mortgage term in one year. It didn't take long for her to fall behind
on her payments and a foreclosure notice to arrive. That was March of
2007. Over 20 months later, these stories are flooding into my office
as fast as they ever have.
Sixty-six hundred foreclosures are starting every week in this
country, one every 13 seconds. In New Jersey since the beginning of
this year, there have been over 9,000 new foreclosures, and we expect
there to be over 60,000 new foreclosures before the year ends. Just
recently, my office received a phone call. I know that Senator Shelby
talked about his constituent and that dry cleaning business. And I
appreciate what he thought. But I'll tell you a different story.
My office had a New Jersey resident who is a sergeant in the
United States Army Reserves. He recently returned from a long tour of
duty in Iraq. During deployment, he fell behind on his mortgage.
When he came back, he took on not only one but two jobs. But in this
tough economy, his income has greatly decreased, and he's having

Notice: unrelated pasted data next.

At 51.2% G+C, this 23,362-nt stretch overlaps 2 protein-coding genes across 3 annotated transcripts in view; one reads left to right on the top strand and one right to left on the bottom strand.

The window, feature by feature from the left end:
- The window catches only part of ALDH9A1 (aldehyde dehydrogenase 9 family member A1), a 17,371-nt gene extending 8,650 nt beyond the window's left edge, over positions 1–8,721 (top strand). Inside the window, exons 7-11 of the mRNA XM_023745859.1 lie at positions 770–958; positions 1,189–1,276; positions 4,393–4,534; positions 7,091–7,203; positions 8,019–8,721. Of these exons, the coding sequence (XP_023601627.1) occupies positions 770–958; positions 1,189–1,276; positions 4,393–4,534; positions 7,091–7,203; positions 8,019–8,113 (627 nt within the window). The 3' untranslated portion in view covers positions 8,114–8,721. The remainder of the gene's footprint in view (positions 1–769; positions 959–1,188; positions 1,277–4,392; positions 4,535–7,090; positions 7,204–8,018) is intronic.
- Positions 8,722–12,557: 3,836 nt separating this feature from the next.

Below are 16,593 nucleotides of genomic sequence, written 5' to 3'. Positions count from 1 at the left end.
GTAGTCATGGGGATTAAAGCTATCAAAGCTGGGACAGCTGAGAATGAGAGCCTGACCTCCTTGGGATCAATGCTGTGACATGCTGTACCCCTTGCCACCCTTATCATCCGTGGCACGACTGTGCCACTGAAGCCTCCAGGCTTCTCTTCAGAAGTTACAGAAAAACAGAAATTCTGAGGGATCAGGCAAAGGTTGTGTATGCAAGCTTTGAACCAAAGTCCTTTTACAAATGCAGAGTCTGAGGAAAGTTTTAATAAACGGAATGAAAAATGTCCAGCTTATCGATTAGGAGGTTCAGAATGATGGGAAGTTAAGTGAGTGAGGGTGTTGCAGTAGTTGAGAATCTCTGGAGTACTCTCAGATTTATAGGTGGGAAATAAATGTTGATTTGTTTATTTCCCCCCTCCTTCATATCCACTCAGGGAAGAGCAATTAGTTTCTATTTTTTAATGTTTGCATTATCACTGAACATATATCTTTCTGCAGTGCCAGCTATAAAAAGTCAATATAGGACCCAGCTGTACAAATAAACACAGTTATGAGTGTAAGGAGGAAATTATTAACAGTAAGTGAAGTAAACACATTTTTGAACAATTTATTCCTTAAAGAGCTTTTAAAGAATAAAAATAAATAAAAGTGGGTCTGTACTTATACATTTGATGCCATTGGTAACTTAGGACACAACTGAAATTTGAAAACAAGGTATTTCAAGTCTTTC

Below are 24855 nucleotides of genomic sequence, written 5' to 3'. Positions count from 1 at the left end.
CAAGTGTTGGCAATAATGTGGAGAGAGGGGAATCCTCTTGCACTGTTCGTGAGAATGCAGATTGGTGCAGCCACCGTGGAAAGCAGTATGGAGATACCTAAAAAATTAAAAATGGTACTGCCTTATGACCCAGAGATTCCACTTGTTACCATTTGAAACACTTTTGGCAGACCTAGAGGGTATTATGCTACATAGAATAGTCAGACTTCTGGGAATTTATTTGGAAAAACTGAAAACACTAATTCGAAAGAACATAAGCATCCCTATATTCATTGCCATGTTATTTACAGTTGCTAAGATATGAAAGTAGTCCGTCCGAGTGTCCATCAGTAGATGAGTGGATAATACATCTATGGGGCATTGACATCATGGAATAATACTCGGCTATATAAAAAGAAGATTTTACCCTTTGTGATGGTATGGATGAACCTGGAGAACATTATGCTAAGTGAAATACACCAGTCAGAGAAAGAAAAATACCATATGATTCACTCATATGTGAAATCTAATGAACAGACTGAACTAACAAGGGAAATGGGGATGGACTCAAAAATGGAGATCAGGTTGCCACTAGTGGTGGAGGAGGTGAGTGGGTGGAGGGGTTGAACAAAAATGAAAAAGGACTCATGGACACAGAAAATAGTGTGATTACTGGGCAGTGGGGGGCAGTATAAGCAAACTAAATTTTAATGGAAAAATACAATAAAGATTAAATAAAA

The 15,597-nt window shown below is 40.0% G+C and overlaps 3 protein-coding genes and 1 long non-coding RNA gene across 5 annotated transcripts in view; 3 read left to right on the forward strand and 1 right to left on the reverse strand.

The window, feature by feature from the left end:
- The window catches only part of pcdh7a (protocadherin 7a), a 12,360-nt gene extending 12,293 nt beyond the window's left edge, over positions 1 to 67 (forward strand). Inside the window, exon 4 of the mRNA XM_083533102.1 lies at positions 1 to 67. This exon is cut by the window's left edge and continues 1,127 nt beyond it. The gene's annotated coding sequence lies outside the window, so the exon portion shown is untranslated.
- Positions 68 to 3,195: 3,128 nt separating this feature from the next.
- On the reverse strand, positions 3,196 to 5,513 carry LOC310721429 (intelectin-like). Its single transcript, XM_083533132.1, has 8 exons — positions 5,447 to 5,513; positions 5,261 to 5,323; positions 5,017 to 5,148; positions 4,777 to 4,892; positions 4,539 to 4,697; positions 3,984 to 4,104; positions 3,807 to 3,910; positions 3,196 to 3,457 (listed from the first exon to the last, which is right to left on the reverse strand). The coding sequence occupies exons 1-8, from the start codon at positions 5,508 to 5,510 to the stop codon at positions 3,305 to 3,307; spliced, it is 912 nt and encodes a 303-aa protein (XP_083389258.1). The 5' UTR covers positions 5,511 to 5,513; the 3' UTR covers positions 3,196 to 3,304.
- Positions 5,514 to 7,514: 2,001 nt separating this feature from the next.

trouble making ends meet. He has three kids who are depending on him.
And my office is working with him or going to his servicer to try to
work out an arrangement, but nothing has worked out so far.
Families like this Army sergeant are all over America, waiting
for their lender or servicer to strike an agreement and -- (inaudible)
-- padlock on their doors. And to top it off, he thinks it's unfair,
and so do I, that lenders can take taxpayer money but don't have to
help homeowners. That was not the intention in our original bill. In
fact, it was quite the opposite, and we need to fix that as soon as
So the relief you're talking about isn't a moment too soon. And
as much as I really commend you for these commitments on paper, none
of us can be satisfied until we see them put into action. I look
forward to hearing details of the administration's plan. I think the
whole country is waiting to find out exactly how American families are
going to receive assistance and how fast because in the end, this is
about all of us. It is about declining values in the home next door
that may not be in foreclosure, it's about declining values in
neighborhoods that has real consequences, as a former mayor, has real
consequences for a community. You either have to cut delivery of